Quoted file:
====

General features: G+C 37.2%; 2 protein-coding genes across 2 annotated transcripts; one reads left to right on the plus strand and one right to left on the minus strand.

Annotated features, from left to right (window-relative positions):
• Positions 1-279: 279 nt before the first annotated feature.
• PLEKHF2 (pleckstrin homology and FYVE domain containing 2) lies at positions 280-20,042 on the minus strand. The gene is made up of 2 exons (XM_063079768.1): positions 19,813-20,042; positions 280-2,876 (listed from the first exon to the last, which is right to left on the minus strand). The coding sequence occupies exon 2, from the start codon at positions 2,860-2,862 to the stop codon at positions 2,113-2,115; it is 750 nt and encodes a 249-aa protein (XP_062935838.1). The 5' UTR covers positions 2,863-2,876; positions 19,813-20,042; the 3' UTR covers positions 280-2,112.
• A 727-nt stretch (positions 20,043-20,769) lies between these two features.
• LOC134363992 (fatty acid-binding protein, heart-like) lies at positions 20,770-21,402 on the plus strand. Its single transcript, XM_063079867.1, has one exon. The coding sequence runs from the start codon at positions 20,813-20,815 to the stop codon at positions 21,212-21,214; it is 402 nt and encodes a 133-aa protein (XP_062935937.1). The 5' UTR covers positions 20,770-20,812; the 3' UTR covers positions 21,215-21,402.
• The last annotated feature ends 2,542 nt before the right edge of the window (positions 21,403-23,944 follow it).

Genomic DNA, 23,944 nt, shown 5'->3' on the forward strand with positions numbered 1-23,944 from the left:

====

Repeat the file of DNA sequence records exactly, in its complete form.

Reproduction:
General features: G+C 37.2%; 2 protein-coding genes across 2 annotated transcripts; one reads left to right on the plus strand and one right to left on the minus strand.

Annotated features, from left to right (window-relative positions):
• Positions 1-279: 279 nt before the first annotated feature.
• PLEKHF2 (pleckstrin homology and FYVE domain containing 2) lies at positions 280-20,042 on the minus strand. The gene is made up of 2 exons (XM_063079768.1): positions 19,813-20,042; positions 280-2,876 (listed from the first exon to the last, which is right to left on the minus strand). The coding sequence occupies exon 2, from the start codon at positions 2,860-2,862 to the stop codon at positions 2,113-2,115; it is 750 nt and encodes a 249-aa protein (XP_062935838.1). The 5' UTR covers positions 2,863-2,876; positions 19,813-20,042; the 3' UTR covers positions 280-2,112.
• A 727-nt stretch (positions 20,043-20,769) lies between these two features.
• LOC134363992 (fatty acid-binding protein, heart-like) lies at positions 20,770-21,402 on the plus strand. Its single transcript, XM_063079867.1, has one exon. The coding sequence runs from the start codon at positions 20,813-20,815 to the stop codon at positions 21,212-21,214; it is 402 nt and encodes a 133-aa protein (XP_062935937.1). The 5' UTR covers positions 20,770-20,812; the 3' UTR covers positions 21,215-21,402.
• The last annotated feature ends 2,542 nt before the right edge of the window (positions 21,403-23,944 follow it).

Genomic DNA, 23,944 nt, shown 5'->3' on the forward strand with positions numbered 1-23,944 from the left: